Monday, March 2, 2009

Got Mites???


If you are experiencing some mystery bites, you are not alone. Right now it seems that more and more people than usual are calling the Extension office wondering what could be biting them in their home. There are several types of insects that may bites humans: mosquitoes, fleas, chiggers, lice and some types of mites. None of them, however, will live inside or under your skin or in the body.

I have had several positive identifications for mites now that the weather has started to warm up. After some sleuth work, I have deduced that these mites are probably the Tropical Rat Mite. The tropical rat mite is the most common indoor infesting mite, and are found where rodents infest indoors. If you have a rodent infestation, and are experiences small welts or bites on the body, you probably have tropical rat mites.

Another type of mite that will bite humans are fowl mites, which live where birds are found and prefer to feed on birds.

It is very likely that the reason for this sudden increase in tropical rat mites biting humans is because of the weather change. Many rodents move indoors during the colder months to nest. Now that it is getting warmer and the rodents are moving back outdoors to burrow. When they leave their nest, the mites no longer have their host, and bite the next best thing - YOU!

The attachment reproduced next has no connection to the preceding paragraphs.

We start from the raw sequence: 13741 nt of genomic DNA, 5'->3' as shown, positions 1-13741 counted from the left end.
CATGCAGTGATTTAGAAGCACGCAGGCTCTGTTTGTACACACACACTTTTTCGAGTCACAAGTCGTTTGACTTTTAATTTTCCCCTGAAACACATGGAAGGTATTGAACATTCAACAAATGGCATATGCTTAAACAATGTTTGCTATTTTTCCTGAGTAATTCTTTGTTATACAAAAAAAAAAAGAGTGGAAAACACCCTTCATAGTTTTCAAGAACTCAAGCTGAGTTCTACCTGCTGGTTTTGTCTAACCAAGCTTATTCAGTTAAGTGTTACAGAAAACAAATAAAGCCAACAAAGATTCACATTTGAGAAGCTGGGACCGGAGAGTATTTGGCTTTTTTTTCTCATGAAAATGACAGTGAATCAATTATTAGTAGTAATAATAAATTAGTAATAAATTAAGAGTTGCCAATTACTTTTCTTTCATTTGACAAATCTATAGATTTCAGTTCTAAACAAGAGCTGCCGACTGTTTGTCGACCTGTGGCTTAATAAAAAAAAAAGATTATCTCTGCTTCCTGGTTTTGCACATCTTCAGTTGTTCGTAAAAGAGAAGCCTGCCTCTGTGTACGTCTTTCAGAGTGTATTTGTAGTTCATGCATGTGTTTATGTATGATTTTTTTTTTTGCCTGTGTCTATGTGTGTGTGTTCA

If you can remove rodent or bird nests inside or very near the structure, the problem should go away on its own. If you never get rid of the rodents or birds, the problem will remain. Look around the attic and outdoors for signs of rodent infestations. Make sure you remove all nesting materials and/or treat the nest area. Products that contain the active ingredient, bifenthrin, are helpful against mites. Be sure to only treat the areas where mites are found. Read the directions and do not apply to beds, couches, or food handeling areas unless stated on thh label.

It is easy to get carried away once you have identified the problem as mite. Many people will let their imagination get the best of them and even after the mites are gone, still continue to experience bites. Do not overuse pesticides, which can lead to sensitivity of the skin and will make you think you are being bitten when you are not. These mites DO NOT complete their lifecycle on humans. You may find them on your skin, but they DO NOT live on you. Get rid of the source (birds or rodents) to get rid of the mites.

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